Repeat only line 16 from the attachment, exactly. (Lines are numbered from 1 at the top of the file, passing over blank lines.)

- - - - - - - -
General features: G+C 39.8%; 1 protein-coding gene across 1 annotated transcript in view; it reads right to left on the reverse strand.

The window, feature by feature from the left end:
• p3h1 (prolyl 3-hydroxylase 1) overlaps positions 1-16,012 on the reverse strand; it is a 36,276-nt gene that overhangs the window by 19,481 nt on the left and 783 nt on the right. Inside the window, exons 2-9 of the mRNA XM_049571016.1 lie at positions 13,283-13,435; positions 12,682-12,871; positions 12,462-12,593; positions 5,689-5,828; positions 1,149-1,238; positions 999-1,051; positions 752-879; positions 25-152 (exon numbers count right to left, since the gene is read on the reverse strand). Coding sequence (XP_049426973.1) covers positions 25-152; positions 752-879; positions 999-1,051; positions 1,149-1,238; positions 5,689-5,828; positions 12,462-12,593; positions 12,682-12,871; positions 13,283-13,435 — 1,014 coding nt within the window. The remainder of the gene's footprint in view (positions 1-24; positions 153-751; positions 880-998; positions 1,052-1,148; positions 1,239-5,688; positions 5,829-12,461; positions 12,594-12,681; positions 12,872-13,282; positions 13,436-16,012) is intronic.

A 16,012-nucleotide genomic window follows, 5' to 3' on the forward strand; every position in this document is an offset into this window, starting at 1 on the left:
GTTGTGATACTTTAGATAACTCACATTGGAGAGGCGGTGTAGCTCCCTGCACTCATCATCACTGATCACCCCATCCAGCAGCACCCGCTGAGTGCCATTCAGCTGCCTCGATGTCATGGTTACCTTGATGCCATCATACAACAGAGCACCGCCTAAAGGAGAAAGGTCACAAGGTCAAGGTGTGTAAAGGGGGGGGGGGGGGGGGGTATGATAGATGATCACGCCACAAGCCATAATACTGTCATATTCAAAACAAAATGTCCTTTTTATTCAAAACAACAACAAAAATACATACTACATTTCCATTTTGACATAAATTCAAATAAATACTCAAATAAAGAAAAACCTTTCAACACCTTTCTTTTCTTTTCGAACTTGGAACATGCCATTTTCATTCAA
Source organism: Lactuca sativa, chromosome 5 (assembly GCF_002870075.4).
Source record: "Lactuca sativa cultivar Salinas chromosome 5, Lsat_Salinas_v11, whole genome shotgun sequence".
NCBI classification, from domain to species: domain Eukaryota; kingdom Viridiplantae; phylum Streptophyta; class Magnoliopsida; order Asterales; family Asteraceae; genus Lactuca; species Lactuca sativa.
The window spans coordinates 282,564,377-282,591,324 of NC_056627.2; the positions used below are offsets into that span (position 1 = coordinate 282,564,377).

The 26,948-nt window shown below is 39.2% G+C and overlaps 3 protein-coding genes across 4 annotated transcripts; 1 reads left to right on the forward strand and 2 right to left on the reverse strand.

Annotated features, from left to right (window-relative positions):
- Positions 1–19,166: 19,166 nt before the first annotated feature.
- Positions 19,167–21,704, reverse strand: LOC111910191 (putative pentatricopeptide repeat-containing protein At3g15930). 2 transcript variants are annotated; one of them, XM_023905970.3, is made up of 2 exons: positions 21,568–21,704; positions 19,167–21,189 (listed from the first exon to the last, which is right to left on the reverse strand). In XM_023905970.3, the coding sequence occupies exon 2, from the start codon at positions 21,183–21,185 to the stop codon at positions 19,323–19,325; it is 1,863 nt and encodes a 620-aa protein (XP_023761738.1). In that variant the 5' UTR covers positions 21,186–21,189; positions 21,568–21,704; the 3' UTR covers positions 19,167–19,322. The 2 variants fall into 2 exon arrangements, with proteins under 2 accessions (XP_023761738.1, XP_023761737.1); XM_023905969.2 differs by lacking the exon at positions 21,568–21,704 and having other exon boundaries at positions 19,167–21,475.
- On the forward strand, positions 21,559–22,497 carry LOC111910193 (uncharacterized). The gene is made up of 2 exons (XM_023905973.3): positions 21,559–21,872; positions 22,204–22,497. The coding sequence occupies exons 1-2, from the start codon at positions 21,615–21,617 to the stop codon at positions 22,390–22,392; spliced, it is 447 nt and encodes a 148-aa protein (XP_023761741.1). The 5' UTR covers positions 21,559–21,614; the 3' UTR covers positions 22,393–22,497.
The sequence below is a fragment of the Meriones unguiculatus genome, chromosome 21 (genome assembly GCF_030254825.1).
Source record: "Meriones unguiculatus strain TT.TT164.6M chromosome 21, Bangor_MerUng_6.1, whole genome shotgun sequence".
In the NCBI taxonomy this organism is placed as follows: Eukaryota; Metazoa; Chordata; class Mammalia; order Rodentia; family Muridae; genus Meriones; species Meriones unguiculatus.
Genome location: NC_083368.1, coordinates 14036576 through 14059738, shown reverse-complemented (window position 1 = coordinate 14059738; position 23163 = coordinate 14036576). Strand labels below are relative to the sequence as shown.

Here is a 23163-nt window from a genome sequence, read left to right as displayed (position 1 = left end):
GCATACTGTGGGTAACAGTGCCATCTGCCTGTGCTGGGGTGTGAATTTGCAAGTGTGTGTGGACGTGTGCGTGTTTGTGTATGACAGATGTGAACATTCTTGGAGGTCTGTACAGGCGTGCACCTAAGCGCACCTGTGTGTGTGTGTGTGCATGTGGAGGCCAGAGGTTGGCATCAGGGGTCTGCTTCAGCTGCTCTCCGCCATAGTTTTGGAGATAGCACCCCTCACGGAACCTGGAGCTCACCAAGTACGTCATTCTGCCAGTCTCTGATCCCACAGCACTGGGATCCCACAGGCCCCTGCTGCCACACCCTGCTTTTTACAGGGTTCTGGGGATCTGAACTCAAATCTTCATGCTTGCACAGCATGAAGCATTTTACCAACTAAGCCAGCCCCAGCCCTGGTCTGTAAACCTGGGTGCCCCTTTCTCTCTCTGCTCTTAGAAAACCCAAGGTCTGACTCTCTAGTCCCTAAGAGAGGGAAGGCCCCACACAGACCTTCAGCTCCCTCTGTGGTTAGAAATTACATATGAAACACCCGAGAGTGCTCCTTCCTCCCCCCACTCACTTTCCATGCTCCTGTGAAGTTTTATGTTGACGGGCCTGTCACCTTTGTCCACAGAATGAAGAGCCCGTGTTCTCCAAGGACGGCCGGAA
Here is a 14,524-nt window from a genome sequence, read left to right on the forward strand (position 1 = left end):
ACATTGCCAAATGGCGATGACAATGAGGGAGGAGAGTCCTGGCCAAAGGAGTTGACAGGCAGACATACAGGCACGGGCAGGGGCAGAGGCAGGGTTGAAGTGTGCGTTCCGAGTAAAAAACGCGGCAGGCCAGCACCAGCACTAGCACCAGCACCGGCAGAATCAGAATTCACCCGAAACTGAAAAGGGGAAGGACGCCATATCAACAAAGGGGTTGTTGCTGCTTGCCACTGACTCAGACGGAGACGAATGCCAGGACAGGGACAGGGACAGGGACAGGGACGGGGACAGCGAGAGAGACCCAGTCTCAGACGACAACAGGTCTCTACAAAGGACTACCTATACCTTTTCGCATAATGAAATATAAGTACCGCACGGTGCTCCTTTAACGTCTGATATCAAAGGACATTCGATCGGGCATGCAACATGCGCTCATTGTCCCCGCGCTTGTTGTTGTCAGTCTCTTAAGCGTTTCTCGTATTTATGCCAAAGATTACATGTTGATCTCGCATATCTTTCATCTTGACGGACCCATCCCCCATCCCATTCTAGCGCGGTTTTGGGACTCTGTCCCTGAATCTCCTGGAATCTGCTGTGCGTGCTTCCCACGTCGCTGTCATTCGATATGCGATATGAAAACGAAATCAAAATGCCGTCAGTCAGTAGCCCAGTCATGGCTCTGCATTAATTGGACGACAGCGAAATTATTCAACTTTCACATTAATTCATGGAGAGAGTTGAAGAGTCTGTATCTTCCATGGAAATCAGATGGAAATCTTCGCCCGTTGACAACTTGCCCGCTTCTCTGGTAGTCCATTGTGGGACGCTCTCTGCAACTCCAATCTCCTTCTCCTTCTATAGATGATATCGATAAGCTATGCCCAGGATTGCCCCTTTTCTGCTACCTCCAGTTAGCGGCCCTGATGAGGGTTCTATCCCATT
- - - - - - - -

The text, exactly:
Source record: "Meriones unguiculatus strain TT.TT164.6M chromosome 21, Bangor_MerUng_6.1, whole genome shotgun sequence".